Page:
From: Exposure to Psychotropic Medications and Other Substances during Pregnancy and Lactation: A Handbook for Health Care Providers
Marijuana, hashish, hash oil, delta-9-tetrahydrocannabinol / cannabidiol (Sativex), delta-9-tetrahydrocannabinol (Marinol)
Marijuana: grass, weed, pot, dope (also used to refer to heroin), ganja, blunt, homegrown, reefer, bud, hydro, jay, spliff, Mary Jane (MJ), herb, doobie, simsemilla, chronic, bomb, joint
Hash oil: weed oil, honey oil
Cannabis is a drug prepared from the plant cannabis sativa, and can be smoked or ingested orally. It contains more than 400 chemicals, including delta-9-tetrahydrocannabinol (THC), the psychoactive component. When smoked, cannabis may pose some of the same risks associated with tobacco use.
Although cannabis is an illegal substance, in some circumstances a physician can prescribe its use through a Health Canada exemption. Clinical trials are done using government-grown cannabis, which is more standardized than cannabis sold on the street or grown in the home. Two legal pharmaceutical products containing THC are available in Canada.
Summary and Recommendations
- Cannabis use during pregnancy should be decreased or avoided altogether.
- Product monograms for Sativex and Marinol contraindicate the use of these products during pregnancy and breastfeeding.
- Cannabis appears to be excreted into breast milk in moderate amounts. Cannabis exposure through breast milk has not been shown to increase risk to the baby, but no appropriate confirming studies are available. Women who cannot stop using cannabinoids should discuss the risks of breastfeeding while using cannabis against the overall benefits of breastfeeding. Breastfeeding babies should be closely monitored.
- The effects of exposure to second-hand cannabis smoke in the baby’s environment should also be considered.
Studies have demonstrated a small reduction in birth weight associated with cannabis use during pregnancy. A meta-analysis of 10 studies on maternal cannabis use and birth weight shows only a weak association. For babies born to women who used any cannabis at all, the mean birth weight was 48 grams less than the mean birth weight of the babies in the control groups. For babies born to women who used cannabis at least four times a day, the mean birth weight was 131 grams less than the mean birth weight of babies in the control groups.2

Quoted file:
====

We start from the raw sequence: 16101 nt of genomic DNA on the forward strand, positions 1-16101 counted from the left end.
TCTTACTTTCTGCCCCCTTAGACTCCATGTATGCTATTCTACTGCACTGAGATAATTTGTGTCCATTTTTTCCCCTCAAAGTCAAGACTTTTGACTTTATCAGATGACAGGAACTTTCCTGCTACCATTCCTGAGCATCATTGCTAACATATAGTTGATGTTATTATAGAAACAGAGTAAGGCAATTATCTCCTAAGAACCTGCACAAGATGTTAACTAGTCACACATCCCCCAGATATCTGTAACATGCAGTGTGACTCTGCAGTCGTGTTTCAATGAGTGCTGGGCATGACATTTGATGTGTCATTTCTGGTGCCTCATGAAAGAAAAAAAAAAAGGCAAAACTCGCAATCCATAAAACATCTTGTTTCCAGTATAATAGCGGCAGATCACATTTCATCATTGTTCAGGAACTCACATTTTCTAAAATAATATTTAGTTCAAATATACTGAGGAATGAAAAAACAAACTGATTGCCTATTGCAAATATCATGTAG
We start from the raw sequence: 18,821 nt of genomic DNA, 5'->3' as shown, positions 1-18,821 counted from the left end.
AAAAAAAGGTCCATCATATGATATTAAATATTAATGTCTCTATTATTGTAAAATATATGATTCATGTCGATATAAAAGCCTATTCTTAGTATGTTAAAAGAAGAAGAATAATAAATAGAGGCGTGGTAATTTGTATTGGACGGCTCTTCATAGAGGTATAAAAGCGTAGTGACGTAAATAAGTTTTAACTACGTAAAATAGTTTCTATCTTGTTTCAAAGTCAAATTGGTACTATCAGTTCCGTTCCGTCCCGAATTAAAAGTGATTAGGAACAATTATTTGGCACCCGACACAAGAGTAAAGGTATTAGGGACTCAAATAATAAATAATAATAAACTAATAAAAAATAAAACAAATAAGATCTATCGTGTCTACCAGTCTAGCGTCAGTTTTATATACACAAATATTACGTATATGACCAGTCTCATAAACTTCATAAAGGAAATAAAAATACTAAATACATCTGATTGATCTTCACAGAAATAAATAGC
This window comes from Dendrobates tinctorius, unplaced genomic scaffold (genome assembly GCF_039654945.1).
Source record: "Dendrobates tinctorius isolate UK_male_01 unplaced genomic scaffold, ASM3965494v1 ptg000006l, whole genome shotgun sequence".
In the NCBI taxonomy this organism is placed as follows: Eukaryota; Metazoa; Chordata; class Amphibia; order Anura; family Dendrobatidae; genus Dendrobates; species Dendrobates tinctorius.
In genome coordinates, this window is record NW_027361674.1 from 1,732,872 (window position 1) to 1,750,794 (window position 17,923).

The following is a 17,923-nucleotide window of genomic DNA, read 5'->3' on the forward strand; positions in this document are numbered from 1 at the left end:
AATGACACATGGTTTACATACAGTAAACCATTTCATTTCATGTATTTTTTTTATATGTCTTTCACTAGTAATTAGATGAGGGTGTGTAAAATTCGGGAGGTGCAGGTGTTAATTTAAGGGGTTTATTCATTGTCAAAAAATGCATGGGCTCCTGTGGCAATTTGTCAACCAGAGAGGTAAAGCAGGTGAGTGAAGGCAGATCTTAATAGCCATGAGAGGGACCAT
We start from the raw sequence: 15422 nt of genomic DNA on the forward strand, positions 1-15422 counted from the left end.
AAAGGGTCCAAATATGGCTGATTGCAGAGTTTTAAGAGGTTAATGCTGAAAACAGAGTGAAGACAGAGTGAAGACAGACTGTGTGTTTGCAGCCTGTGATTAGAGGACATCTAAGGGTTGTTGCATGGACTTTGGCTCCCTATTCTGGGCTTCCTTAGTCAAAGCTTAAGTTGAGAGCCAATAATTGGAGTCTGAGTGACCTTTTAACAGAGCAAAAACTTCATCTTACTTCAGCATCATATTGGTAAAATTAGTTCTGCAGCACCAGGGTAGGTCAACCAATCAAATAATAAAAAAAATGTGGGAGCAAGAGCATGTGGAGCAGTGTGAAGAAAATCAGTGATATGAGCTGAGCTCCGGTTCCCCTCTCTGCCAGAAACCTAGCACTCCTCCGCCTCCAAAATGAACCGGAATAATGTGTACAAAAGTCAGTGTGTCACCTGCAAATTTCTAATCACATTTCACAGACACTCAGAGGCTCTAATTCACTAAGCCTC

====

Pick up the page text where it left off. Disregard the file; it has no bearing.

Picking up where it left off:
Chemicals in cannabis, including THC, cross the placenta but cannabis has not been implicated as a human teratogen.1
Maternal cannabis use has not been associated with spontaneous abortion.
There are no reports of adverse neonatal effects resulting from a woman using cannabis during pregnancy.
Long-term effects on the child
Some studies have shown certain neurodevelopmental effects of prenatal exposure to cannabis; however, broader long-term developmental effects are unclear. In many studies, isolating the effect of cannabis from confounders (e.g., poverty, poor nutrition, unsafe housing, violence, the use of other drugs) is difficult.
Studies report that:
- at age three, sleep disturbances occurred in children of women who smoked cannabis during pregnancy.3
- at age 10, increased hyperactivity, impassivity, inattention and delinquency occurred in children from families with low-incomes exposed prenatally to cannabis.4
- from age nine to 12, no deficits in intelligence, memory or attention were reported, but poorer visual problem-solving skills were indicated in children exposed prenatally to cannabis (i.e., the hypothesis is that executive function is negatively affected).5
While the passage of cannabis into breast milk has not been studied extensively, cannabis appears to be excreted in moderate amounts. A 1982 study6 found that 0.8 per cent of the maternal intake of one joint was ingested by an infant in one feeding. In women who used cannabis heavily, the milk-to-plasma ratio (i.e., levels in milk versus levels in maternal blood) was as high as 8:1.